Financial market regulators around the world cheered UBS’ move to take over Credit Suisse.

U.S. authorities said they supported the operation and were working closely with the Swiss central bank to facilitate the takeover.

“We welcome today’s announcement by the Swiss authorities to support financial stability,” U.S. Treasury Secretary Janet Yellen and Federal Reserve Chair Jerome Powell said in a joint statement. “U.S. capital and liquidity positions. The banking system is strong and the U.S. financial system is resilient.”

ECB President Christine Lagarde said the banking sector remained resilient but the ECB stood ready to help banks keep enough cash on hand to fund their operations when needed.

“I welcome the swift actions and decisions taken by the Swiss authorities,” Lagarde said. “They help restore orderly market conditions and ensure financial stability.

The Bank of England said it welcomed measures taken by Swiss authorities to “support financial stability”.

“We have been working closely with our international counterparts in the preparation of today’s announcement and will continue to support its implementation,” it said in a statement. “The UK banking system is well capitalized, well funded and remains safe and sound.”

The fortunes of UBS and Credit Suisse, whose world headquarters are located in Zurich just 300 yards apart, have recently taken very different paths. UBS shares have risen 15% over the past two years, with 2022 profits of $7.6 billion. The bank’s shares were worth about $65 billion on Friday, according to Refinitiv data.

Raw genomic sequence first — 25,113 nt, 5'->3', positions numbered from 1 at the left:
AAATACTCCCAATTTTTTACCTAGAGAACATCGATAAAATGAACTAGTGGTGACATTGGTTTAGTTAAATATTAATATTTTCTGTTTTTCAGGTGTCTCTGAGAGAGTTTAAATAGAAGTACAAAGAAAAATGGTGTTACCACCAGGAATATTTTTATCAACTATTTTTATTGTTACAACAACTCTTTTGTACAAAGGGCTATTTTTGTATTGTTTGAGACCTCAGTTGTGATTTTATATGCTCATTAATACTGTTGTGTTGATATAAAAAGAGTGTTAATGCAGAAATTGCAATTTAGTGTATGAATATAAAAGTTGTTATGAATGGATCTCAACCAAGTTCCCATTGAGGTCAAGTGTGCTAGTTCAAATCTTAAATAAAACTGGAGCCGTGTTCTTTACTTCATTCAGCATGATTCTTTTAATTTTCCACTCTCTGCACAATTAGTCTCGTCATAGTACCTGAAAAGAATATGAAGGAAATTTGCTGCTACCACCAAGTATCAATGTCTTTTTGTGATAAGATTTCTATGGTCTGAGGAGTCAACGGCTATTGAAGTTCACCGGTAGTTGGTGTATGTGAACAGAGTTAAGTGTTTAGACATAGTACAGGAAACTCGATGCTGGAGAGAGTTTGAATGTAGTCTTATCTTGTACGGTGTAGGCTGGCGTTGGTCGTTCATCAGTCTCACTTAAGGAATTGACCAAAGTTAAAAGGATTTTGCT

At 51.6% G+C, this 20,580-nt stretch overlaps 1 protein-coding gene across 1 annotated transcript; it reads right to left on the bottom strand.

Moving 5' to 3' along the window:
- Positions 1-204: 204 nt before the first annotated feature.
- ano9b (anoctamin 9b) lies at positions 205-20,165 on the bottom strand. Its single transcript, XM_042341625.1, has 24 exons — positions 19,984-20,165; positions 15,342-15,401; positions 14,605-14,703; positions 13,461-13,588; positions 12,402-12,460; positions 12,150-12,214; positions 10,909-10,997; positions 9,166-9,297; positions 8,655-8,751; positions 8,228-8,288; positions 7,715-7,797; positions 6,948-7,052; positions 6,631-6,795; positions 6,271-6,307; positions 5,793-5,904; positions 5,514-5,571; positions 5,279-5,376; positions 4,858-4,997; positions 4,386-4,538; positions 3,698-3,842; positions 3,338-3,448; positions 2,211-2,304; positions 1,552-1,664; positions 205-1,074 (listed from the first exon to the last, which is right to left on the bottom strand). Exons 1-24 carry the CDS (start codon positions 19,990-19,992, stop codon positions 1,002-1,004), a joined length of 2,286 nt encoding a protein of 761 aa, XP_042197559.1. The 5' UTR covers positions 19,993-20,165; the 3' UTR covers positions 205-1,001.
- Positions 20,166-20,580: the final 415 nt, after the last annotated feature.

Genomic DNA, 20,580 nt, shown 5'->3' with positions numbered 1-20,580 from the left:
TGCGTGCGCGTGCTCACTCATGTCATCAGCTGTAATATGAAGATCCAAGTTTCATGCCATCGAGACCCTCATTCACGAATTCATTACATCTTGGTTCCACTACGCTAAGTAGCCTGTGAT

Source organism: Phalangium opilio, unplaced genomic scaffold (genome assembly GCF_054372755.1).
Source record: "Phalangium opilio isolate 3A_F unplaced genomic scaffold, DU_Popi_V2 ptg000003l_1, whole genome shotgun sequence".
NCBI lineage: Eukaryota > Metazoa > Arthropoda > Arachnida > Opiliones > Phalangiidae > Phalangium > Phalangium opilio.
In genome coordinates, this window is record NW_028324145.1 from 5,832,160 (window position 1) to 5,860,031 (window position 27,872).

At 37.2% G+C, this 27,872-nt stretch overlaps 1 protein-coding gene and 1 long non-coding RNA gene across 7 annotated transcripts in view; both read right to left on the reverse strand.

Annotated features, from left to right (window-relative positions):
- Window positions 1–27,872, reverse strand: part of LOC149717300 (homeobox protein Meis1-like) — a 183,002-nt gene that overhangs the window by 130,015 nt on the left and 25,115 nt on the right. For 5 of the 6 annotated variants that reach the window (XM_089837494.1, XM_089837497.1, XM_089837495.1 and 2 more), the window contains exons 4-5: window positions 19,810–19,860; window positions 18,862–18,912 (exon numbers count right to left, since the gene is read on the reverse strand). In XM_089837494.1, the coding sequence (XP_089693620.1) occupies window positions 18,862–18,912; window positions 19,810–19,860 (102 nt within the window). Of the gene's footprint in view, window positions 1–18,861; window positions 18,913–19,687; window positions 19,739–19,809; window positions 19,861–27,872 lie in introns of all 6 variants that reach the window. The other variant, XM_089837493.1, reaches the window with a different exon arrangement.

Credit Suisse shares have fallen 84% over the same period and posted a loss of $7.9 billion last year. As of last weekend, it was worth just $8 billion.

UBS Chief Executive Ralph Hammers will lead the newly merged giant bank.

Credit Suisse dates back to 1856 as the Schweizerische Kreditanstalt (SKA), which was established to finance the expansion and industrialization of Switzerland’s railway network.

In addition to being Switzerland’s second-largest bank, it manages the wealth of many of the world’s wealthiest individuals and provides global investment banking services. By the end of 2022, it will have more than 50,000 employees, 17,000 of them in Switzerland.

The Swiss National Bank said it would lend 100 billion Swiss francs ($108 billion) to UBS and Credit Suisse to boost liquidity.

UBS Chief Executive Ralph Hammers will serve as chief executive of the combined bank, while Kelleher will serve as chairman.

The acquisition will strengthen UBS’ position as a leading global wealth manager with US$5 trillion in invested assets and strengthen its ambitions in the Americas and Asia. UBS said it expects to save $8 billion a year in costs by 2027. Credit Suisse’s investment bank is in the crosshairs.

“Let me be clear. UBS intends to scale back Credit Suisse’s investment banking business and bring it in line with our conservative risk culture,” Kelleher said.